There has been a great deal of attention from the public, government, and the agricultural industry about using cover crops. So why is everyone so infatuated with the idea of using them?
First, there are many environmental benefits from having cover crops. Consumer demand for sustainable food and products is also a big part of the movement toward using cover crops. These benefits are important, but we also need to concentrate on the benefits for farmers. More and more farmers are learning these benefits, and the more we work with cover crops, the more we understand what works in our area and our fields and for your bottom line.
Doing What Works for You
We have learned a few things over the years, and the first step is knowing that cover crops are part of a system, not just an add-on to an operation. Figuring out what issues you want to help control is a big part of knowing what to do. Adapting your system to let the cover crop do its job will help you increase the benefits and maybe reduce some other inputs.
Lessons Learned in 2022
The first thing we learned this year is also one we saw last year. You can use cover crops to reduce the effects of extreme weather conditions. Cover crops combined with a no-till system have proven to help in the previous years with excessive rainfall, and this year has proven to help with droughty conditions as long as they were managed correctly and timely. Also, using those two practices together has shown more benefit than using either practice on its own. This year also showed a significant benefit earlier in the season with the big wind event in April by protecting the soil, fertilizer investment, and herbicides already applied. That big dust cloud contained more than just soil and moved the investment for that field off target. Weed control is the biggest thing we have seen this year. Cover crop fields that were no-tilled had noticeably less volunteer corn and saw better weed control. We also learned that terminating rye between 6" - 10" tall was the most effective at weed control and still did not affect the soybeans.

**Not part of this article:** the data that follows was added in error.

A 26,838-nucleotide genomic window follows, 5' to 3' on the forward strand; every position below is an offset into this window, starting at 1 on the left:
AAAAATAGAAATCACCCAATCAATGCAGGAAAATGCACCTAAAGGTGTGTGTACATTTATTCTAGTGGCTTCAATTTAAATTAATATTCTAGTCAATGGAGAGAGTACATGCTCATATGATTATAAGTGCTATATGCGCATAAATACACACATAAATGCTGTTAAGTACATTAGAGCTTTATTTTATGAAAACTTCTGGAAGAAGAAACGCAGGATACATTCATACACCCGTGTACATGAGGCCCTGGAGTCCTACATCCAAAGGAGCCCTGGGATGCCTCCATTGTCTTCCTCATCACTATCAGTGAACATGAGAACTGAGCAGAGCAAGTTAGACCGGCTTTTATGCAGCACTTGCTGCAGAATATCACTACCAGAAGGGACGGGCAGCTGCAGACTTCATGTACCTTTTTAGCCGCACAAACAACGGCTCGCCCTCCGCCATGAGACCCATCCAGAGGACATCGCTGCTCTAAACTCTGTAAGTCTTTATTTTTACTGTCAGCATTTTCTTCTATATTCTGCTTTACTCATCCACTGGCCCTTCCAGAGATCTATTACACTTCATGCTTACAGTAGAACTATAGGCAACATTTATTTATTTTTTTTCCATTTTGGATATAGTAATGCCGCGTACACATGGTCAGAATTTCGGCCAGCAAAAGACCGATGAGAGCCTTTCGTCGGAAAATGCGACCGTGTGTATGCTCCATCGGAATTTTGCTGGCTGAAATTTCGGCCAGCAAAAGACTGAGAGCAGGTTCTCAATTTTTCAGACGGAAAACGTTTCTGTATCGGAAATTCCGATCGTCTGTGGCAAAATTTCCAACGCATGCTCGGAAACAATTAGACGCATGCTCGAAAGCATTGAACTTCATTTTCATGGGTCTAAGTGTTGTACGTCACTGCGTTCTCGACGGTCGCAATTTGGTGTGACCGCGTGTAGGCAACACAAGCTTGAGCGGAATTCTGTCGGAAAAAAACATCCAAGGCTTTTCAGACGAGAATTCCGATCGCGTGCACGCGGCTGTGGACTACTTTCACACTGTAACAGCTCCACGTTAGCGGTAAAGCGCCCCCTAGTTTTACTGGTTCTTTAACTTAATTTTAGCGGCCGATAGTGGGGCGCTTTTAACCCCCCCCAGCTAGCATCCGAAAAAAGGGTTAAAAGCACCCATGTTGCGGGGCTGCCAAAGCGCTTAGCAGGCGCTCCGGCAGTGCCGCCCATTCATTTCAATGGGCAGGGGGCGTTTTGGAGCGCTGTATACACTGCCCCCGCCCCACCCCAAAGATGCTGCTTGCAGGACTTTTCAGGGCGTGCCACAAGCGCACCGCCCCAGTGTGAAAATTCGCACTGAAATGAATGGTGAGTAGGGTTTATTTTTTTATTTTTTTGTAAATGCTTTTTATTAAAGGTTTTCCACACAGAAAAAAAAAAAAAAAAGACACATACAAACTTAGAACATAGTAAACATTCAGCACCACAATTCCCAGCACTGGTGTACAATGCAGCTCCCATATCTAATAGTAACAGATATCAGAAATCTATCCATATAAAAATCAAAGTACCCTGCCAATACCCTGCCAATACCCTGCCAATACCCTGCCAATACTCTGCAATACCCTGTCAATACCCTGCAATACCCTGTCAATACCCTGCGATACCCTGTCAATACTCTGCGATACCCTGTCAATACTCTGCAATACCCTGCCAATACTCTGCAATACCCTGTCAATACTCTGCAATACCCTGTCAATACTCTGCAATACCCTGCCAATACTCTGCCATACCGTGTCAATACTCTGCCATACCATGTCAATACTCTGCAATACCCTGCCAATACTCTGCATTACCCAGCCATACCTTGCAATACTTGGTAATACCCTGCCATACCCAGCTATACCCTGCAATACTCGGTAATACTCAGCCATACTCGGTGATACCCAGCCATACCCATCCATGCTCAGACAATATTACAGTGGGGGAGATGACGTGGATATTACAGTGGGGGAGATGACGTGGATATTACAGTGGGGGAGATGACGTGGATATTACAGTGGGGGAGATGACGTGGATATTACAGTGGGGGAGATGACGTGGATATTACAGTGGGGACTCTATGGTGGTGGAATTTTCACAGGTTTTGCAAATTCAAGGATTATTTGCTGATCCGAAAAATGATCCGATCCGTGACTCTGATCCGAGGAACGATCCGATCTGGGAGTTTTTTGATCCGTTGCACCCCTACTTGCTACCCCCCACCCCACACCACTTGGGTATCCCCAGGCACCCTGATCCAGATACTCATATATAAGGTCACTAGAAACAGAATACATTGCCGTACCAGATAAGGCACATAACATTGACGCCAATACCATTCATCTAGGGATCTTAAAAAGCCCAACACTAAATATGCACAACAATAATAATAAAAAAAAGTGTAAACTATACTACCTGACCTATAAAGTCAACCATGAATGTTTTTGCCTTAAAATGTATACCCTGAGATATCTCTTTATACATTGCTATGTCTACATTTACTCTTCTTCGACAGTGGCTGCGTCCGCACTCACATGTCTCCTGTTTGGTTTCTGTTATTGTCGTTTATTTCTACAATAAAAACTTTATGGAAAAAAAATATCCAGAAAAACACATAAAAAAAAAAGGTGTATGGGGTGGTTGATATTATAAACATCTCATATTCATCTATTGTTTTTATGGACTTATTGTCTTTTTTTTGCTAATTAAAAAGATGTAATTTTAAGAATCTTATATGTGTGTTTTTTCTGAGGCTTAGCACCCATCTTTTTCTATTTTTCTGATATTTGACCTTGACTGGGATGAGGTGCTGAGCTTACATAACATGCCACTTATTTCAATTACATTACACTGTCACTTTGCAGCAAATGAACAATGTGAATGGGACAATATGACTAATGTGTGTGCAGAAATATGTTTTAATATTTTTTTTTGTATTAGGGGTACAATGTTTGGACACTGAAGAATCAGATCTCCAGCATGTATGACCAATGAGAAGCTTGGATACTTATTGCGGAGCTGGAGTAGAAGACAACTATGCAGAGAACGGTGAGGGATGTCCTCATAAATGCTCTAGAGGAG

Timing of Termination
Keep in mind that the timing of the cover crop termination is critical. Terminating too soon reduces the benefits such as weed control, and doing it too late can use up more resources, such as water. Being patient at planting can prove to be a more considerable benefit after the crop has emerged than planting into too cold or wet soil. The more consistent water profile, soil density, and soil temperature in cover crop fields also help with more even and more efficient root development and plant growth. Weed control is also better when the cover crop gets taller.
Return on investment
Some long-term benefits of having cover crops include controlling soil erosion, soil health, and water quality. The more immediate benefits include helping with weed, insect, and disease management while reducing your input costs. Click on the link to see how much you could add to your bottom line:
There are many options for cover crop seed and ways to get the seed planted. At FCS, we offer many options for planting cover crops, including aerial seeding, intercrop seeding with a Hagie drop seeder, air spreader application, and custom drilling.
Getting everything to work together and positively impacting your return on investment can be daunting. Still, with the proper knowledge and right advisors to help, it can also return big rewards on multiple levels for your farm.
To find out more information on cover crops, call Josh Plueger, our Conservation Agronomist, at 712-720-9831